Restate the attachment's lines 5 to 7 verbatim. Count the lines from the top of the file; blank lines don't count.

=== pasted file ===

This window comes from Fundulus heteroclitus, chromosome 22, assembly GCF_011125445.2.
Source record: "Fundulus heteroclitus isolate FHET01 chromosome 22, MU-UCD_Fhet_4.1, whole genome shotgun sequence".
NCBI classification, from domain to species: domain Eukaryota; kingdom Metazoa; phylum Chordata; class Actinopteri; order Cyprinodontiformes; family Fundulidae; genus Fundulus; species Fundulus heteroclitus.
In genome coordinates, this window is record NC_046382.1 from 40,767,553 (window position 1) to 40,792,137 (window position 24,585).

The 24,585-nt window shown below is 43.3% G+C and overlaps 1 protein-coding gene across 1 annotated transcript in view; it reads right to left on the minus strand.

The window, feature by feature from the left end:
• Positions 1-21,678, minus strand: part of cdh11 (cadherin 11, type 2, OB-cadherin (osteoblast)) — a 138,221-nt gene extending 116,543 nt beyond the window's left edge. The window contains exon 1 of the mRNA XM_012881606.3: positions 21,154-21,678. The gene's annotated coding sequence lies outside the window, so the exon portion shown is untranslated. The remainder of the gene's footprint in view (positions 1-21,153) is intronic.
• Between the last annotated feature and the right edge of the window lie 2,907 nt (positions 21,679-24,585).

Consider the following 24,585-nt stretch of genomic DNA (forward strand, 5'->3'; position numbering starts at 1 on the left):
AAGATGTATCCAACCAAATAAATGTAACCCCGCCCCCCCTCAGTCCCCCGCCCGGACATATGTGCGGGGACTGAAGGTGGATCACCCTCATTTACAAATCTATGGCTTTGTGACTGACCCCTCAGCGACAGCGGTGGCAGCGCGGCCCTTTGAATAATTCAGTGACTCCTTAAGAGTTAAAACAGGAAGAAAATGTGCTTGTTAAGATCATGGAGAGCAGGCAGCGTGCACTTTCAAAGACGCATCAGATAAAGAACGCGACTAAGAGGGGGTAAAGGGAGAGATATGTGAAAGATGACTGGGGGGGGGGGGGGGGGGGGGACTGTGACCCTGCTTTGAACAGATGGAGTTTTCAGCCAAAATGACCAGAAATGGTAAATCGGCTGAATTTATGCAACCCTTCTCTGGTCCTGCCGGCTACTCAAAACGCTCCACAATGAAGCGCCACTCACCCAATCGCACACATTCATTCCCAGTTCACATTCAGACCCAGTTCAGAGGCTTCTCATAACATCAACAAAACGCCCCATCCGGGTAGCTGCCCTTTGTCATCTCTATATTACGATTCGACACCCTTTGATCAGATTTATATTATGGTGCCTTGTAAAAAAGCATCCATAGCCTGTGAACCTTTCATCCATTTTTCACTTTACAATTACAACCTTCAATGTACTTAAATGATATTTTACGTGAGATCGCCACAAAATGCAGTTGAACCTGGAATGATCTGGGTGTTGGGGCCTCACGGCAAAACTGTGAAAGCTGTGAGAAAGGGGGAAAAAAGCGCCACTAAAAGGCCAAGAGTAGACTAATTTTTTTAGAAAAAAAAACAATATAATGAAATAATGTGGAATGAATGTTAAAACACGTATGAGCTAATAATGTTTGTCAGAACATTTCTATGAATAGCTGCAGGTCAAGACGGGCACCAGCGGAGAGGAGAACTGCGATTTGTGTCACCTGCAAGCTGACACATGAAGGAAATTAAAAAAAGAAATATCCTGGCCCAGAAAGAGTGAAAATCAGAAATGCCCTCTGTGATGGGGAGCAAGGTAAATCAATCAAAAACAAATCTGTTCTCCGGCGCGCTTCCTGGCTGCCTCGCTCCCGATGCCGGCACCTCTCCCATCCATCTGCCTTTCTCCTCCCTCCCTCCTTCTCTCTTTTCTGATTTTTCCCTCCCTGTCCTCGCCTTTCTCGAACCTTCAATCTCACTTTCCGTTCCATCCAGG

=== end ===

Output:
The 24,585-nt window shown below is 43.3% G+C and overlaps 1 protein-coding gene across 1 annotated transcript in view; it reads right to left on the minus strand.

The window, feature by feature from the left end:
• Positions 1-21,678, minus strand: part of cdh11 (cadherin 11, type 2, OB-cadherin (osteoblast)) — a 138,221-nt gene extending 116,543 nt beyond the window's left edge. The window contains exon 1 of the mRNA XM_012881606.3: positions 21,154-21,678. The gene's annotated coding sequence lies outside the window, so the exon portion shown is untranslated. The remainder of the gene's footprint in view (positions 1-21,153) is intronic.